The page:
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World Toilet Day raises awareness about lack of sanitation

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Almost 3.6 billion people, or around half of the world’s population, lack access to a proper toilet and sanitation system.

World Toilet Day, which is held annually on November 19, celebrates the toilet, while raising the plight of those who don’t have access to proper sanitation.

“Access to proper sanitation is a human right. Today (19 November) on World Toilet Day we put a spotlight on sanitation and wastewater management,” said Riccardo Zennaro, a wastewater expert with the United Nations Environment Programme (UNEP), “The theme this year is ‘valuing toilets’. With 3.6 billion people not having access to one, with all related impact on human health and increasing pressures on the environment, it couldn’t be timelier and more urgent.

This year’s World Toilet Day aims to draw attention to the fact that toilets and the sanitation systems that support them are, in many parts of the world, non-existent or at best underfunded, poorly looked after and neglected.

Globally, about 80 per cent of all wastewater, including sewage, is discharged into the world’s waterways without adequate treatment. This has severe repercussions on socio-economic activities, poses a serious risk to human health, and the environment, including fragile ecosystems such as fish and coral reefs. Globally over 2 billion people use a drinking source contaminated with faeces and everyday over 700 children under five die from diarrhoea linked to unsafe water, sanitation and poor hygiene

“The health of people depend on a healthy environment. UNEP, the global voice for the environment, has been working with various partners to gather data on water quality and develop innovative wastewater treatment solutions,” said Zennaro “We like to think of ourselves as conveners, bringing together willing partners to curb pollution and enhance sustainable development. In our work, we are seeking to spread the use of low-cost, alternative technologies, raise awareness and build capacity, whilst protecting human health and the environment.”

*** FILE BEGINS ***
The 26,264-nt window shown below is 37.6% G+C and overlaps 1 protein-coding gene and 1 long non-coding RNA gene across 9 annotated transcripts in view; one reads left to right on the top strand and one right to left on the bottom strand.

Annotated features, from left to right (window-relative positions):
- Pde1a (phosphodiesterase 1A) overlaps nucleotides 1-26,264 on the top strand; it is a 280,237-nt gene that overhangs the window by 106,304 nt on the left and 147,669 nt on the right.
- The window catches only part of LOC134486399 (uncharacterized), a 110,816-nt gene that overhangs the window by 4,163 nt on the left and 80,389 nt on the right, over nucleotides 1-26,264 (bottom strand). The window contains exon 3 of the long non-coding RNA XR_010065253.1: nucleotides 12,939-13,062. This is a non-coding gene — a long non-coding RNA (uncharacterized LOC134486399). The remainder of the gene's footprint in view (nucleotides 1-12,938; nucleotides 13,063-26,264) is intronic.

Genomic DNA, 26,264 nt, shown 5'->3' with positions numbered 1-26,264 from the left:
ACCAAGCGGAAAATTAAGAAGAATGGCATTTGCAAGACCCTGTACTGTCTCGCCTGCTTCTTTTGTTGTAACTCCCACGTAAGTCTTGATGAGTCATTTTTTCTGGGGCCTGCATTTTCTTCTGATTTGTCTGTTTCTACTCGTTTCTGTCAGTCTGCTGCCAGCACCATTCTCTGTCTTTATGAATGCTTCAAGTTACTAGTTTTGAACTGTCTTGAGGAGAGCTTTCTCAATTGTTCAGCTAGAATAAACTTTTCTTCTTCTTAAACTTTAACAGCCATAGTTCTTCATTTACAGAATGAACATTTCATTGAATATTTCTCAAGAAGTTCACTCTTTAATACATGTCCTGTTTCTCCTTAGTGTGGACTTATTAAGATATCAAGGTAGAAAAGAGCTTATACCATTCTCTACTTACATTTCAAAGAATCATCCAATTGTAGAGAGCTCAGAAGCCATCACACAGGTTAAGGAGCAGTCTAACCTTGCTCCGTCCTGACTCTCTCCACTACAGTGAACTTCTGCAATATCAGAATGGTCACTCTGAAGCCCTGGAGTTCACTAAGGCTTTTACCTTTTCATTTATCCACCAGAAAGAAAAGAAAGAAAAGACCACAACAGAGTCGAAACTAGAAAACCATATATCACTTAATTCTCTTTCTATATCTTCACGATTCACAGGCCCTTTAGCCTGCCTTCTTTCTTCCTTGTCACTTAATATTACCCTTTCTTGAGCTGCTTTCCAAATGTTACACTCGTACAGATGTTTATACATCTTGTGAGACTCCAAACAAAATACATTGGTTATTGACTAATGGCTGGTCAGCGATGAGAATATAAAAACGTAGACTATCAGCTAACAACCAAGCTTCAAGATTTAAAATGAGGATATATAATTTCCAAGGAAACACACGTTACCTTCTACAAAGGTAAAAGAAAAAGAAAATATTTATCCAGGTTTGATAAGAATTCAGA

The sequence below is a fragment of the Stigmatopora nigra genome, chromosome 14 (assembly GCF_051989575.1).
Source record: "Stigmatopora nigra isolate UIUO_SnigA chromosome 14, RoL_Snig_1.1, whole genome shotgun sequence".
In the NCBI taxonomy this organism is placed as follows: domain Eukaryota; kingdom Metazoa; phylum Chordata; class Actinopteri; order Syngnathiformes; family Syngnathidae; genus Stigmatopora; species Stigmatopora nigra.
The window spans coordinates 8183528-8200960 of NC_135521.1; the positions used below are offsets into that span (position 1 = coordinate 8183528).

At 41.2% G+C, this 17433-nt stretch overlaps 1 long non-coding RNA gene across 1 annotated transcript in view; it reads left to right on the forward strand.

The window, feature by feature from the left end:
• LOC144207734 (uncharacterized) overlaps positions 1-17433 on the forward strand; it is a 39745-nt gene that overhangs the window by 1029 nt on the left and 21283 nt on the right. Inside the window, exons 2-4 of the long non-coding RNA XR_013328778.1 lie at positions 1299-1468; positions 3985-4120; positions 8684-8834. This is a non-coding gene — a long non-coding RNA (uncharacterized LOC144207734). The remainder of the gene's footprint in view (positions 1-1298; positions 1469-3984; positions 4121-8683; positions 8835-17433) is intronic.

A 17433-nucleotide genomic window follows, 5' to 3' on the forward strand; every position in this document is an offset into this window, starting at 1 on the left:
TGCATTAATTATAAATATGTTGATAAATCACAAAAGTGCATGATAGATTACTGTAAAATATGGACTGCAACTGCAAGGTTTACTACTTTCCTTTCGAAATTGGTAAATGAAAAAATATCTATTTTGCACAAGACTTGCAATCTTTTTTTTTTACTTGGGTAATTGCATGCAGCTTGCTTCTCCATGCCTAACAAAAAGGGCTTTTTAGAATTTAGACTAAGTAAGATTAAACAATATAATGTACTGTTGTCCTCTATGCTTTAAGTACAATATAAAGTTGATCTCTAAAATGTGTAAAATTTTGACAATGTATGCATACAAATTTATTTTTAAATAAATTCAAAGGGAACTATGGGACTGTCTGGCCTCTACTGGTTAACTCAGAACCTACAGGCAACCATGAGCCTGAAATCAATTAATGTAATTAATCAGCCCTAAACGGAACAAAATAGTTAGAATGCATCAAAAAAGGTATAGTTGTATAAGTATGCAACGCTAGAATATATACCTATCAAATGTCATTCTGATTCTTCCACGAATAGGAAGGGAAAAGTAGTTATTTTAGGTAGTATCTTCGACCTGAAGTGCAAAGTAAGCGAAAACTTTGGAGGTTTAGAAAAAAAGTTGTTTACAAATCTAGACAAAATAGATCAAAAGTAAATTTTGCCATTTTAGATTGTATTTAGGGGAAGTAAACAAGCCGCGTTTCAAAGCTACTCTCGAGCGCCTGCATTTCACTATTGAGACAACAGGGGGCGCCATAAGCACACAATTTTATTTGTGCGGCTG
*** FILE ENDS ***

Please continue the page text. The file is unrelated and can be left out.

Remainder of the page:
As part of UNEP’s mission, it is the global custodian of Sustainable Development Goal (SDG) target 6.3.2, which helps countries understand, measure and report on ambient water quality, something that is directly related to sanitation.

While the health and environmental advantages of a functioning sanitation system are clear the benefits go further, for every $1 invested in basic sanitation up to $5 is returned in saved medical costs and increased productivity. Toilets are particularly beneficial to women and girls, especially during menstruation and pregnancy. Also, when carefully managed, wastewater can provide some surprising social, environmental and economic benefits, contributing to overall well-being and health, water and food security and sustainable development.

In Tanzania, a decentralized wastewater treatment system shows how innovation can bring water sanitation to low-income communities in the country. An Egyptian experimental farm uses treated wastewater to grow crops. The Moroccan city of Ouarzazate uses wastewater to support over 635 hectares of trees that act as a protective buffer between the city and the desert. In Malaysia, a floating village has been transformed by UNEP-supported portable sanitation.

While World Toilet Day may sound like a strange occasion to commemorate, it is critical to ensure health and hygiene for many. Make sure to help raise awareness for the fact that it’s time to prioritize clean and safe sanitation for all.

The Global Wastewater Initiative (GW²I), in conjunction with the United Nations World Toilet Day is hosting a two-day Virtual Symposium on Wastewater and Sanitation. The symposium (November 18-19, 2021) will discuss wastewater management and sanitation provision across the Asia-Pacific, African, and Caribbean regions.